The Queensland Government’s Safer Buildings Combustible Cladding Checklist program has cleared almost 14,000 private buildings, confirming they’re safe and secure for tenants and workers.
The program, established in 2018, was designed to ensure all Queensland buildings meet safety requirements regarding building material use and provide occupants a ‘right to know’ if their home or workplace doesn’t pass the test.
Under the program, conducted in three parts, almost 14,000 private building combustible cladding assessments have already been completed and cleared, with two more years to go until the completion of the entire audit program.
Minister for Housing and Public Works Mick de Brenni said that, to date, under Part 1 of the program, 13,715 registrants out of 20,380 successfully completed the audit at zero cost. The remaining 5026 registrants in the program will take Part 2 to rule out that the building is clad in combustible material.
“It’s been very pleasing to see that 14,000 building owners doing the right thing and clearing their building as safe,” said Mr de Brenni.
“Having almost 14,000 buildings registered means those who live and work there will now have peace of mind.
“This program was designed to crack down on careless use of building materials that put lives at risk, and building occupants have a right to know if their building is at risk.
“After several fires in other states, the Commonwealth commissioned a national review that identified failure to comply with fire engineering guidelines had become a serious issue over many years, confirming that the Queensland process was indeed required.
“The Shergold Weir Review showed that a minority in the building industry had failed to follow the rules and was putting lives at risk.”
Mr de Brenni said the building materials sector had worked hard to ensure that information about the safe use of materials was made available to consumers and builders.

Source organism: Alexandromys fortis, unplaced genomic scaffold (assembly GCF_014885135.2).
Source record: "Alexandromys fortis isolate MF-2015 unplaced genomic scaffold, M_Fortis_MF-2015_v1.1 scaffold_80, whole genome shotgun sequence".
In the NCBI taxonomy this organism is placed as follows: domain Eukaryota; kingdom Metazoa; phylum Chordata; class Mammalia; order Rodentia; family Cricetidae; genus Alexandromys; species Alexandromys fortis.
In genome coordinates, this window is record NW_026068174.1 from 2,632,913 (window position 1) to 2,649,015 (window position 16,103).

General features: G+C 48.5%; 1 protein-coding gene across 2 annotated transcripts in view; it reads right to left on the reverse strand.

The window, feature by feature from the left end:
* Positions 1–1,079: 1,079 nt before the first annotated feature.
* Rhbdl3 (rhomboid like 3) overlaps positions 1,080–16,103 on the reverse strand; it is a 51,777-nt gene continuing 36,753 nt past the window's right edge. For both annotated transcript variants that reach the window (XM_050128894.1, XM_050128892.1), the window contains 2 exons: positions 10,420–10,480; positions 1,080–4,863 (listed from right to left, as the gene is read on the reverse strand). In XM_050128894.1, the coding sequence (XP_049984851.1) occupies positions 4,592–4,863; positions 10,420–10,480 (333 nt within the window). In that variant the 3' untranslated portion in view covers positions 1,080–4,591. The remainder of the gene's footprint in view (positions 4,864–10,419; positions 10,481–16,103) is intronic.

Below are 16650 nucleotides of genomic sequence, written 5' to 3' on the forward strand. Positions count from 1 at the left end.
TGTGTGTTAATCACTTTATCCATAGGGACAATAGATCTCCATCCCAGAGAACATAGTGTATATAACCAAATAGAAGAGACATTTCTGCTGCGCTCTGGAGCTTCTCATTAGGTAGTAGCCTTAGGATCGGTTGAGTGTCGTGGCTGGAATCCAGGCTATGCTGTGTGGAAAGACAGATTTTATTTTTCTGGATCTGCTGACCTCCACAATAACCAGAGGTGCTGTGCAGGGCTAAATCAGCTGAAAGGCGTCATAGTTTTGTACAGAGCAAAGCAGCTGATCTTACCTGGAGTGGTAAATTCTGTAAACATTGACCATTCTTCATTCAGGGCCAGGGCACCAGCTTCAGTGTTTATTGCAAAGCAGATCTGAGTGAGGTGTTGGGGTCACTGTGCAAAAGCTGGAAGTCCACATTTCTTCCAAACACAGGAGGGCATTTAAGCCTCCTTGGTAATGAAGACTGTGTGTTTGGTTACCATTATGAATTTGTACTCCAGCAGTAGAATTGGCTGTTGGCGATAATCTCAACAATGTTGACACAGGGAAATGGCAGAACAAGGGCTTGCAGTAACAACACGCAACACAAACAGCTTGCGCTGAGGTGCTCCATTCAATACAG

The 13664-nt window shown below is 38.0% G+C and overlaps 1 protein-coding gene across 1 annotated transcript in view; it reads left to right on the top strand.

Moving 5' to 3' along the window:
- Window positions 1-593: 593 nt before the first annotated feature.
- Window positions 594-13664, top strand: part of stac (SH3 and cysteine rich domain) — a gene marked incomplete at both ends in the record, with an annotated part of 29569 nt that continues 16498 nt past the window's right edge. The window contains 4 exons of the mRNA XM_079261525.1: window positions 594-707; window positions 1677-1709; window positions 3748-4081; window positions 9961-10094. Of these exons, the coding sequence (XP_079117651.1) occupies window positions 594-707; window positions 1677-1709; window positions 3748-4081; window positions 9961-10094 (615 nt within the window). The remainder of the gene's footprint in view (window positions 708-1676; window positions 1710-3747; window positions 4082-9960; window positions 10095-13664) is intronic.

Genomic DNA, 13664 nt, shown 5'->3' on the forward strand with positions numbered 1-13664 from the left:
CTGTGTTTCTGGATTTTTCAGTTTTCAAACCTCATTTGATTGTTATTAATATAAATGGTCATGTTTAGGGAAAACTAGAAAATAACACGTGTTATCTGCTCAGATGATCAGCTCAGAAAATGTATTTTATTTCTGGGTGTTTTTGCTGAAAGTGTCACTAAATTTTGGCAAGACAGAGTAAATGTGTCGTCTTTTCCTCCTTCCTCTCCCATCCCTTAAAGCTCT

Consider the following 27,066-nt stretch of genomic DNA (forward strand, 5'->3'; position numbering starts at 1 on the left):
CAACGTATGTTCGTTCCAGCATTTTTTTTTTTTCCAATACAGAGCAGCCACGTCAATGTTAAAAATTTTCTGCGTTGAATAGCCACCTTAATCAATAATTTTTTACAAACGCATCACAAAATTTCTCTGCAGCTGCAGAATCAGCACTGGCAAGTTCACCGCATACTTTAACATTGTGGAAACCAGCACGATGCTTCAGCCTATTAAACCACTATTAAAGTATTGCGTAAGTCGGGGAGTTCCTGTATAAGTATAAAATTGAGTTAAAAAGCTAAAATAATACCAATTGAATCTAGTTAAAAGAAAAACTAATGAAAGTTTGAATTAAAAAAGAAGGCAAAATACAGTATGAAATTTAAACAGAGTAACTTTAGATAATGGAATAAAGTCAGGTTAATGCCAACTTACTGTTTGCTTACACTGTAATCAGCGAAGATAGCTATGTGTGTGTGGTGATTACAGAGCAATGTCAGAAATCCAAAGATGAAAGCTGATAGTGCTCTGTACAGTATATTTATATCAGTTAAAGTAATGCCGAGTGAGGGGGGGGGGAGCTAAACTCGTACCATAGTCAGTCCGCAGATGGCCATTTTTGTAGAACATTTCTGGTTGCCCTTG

“Building materials, when used in accordance with the manufacturer’s instructions are safe – that’s why manufacturers publish details of how they should be used. These details must be available and are usually easily identified on the manufacturer’s website.
Mr de Brenni said that Part 2 of the Safer Buildings program will give building owners until 29 May 2019 to seek professional advice to confirm if their building meets the Safer Buildings guidelines.
“We will not risk discovering the next unlawful use of combustible cladding through a loss of Queenslanders lives in a high rise building fire like those overseas.
“Building owners who already know or suspect they have combustible cladding on their building are able to progress directly to Part 3 of the program, saving the cost of engaging a building industry professional.
“So far the Safer Buildings process has done exactly what it needed to do – and thankfully owners are treating this issue seriously. It’s heartening to see that tenants’ safety is being put first, especially by those building owners going ahead to Part 3 of the program.